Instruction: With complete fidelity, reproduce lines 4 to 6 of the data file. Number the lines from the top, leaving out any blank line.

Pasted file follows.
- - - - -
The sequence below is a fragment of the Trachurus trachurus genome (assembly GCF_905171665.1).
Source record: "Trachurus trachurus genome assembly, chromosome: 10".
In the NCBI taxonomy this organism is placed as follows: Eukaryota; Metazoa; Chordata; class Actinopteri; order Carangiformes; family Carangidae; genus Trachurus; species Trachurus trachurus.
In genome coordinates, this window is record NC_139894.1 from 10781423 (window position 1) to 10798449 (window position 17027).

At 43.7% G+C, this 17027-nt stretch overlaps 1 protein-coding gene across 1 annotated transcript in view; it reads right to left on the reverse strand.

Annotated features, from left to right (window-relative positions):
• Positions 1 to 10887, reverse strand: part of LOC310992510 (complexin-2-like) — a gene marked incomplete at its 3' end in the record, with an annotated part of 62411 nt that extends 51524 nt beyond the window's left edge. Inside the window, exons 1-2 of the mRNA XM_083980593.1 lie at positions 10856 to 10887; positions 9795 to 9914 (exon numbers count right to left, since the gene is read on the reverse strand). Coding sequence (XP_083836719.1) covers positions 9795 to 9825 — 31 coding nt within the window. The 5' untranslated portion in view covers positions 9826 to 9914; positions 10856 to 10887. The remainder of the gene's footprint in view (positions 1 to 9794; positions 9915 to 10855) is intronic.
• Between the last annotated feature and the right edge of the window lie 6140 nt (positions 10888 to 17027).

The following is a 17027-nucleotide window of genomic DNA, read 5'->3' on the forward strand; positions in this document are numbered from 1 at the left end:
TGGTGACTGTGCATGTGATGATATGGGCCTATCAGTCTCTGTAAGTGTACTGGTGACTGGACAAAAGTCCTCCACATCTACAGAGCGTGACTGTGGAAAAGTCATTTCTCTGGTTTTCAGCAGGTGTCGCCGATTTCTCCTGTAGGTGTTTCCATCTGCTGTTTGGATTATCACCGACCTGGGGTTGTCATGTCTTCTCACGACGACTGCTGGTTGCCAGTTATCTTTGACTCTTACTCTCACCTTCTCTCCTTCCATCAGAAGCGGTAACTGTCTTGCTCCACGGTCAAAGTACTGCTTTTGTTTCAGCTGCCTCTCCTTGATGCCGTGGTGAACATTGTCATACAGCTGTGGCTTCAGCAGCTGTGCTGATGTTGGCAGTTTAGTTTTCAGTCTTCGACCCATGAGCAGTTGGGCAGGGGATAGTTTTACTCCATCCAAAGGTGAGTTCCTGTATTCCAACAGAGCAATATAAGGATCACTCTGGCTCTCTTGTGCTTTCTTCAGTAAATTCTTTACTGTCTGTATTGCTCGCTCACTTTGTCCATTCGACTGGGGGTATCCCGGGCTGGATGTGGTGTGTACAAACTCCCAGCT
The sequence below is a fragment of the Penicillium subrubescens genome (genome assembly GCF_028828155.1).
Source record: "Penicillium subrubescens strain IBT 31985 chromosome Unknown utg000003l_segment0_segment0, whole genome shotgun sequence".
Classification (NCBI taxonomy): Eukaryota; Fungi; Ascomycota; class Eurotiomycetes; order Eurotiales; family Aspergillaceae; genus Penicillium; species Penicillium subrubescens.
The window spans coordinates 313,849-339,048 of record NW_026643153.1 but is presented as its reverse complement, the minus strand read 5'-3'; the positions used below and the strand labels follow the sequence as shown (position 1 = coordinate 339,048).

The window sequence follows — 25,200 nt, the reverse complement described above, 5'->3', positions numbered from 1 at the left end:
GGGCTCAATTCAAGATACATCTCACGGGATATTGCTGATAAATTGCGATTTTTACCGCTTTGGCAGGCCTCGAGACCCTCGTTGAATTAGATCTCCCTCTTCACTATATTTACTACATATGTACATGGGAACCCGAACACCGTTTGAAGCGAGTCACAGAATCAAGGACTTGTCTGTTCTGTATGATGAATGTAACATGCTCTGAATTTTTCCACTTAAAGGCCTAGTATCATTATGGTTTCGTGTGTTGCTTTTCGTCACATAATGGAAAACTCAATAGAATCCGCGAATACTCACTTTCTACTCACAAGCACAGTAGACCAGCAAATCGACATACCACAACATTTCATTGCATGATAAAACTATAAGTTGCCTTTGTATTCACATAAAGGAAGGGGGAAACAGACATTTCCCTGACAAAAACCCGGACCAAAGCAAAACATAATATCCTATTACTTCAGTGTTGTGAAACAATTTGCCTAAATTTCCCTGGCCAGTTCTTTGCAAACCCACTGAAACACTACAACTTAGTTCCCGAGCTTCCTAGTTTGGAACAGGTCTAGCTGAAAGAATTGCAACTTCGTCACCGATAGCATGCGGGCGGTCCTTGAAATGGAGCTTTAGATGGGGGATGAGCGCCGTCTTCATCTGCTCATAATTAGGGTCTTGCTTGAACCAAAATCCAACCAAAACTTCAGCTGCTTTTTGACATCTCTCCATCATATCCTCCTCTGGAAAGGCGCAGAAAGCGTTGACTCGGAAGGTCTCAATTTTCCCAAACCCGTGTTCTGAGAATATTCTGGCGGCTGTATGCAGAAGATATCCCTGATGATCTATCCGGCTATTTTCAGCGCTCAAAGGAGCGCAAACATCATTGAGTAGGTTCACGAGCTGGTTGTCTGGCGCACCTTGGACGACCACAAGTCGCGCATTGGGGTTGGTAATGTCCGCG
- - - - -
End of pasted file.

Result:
In genome coordinates, this window is record NC_139894.1 from 10781423 (window position 1) to 10798449 (window position 17027).

At 43.7% G+C, this 17027-nt stretch overlaps 1 protein-coding gene across 1 annotated transcript in view; it reads right to left on the reverse strand.

Annotated features, from left to right (window-relative positions):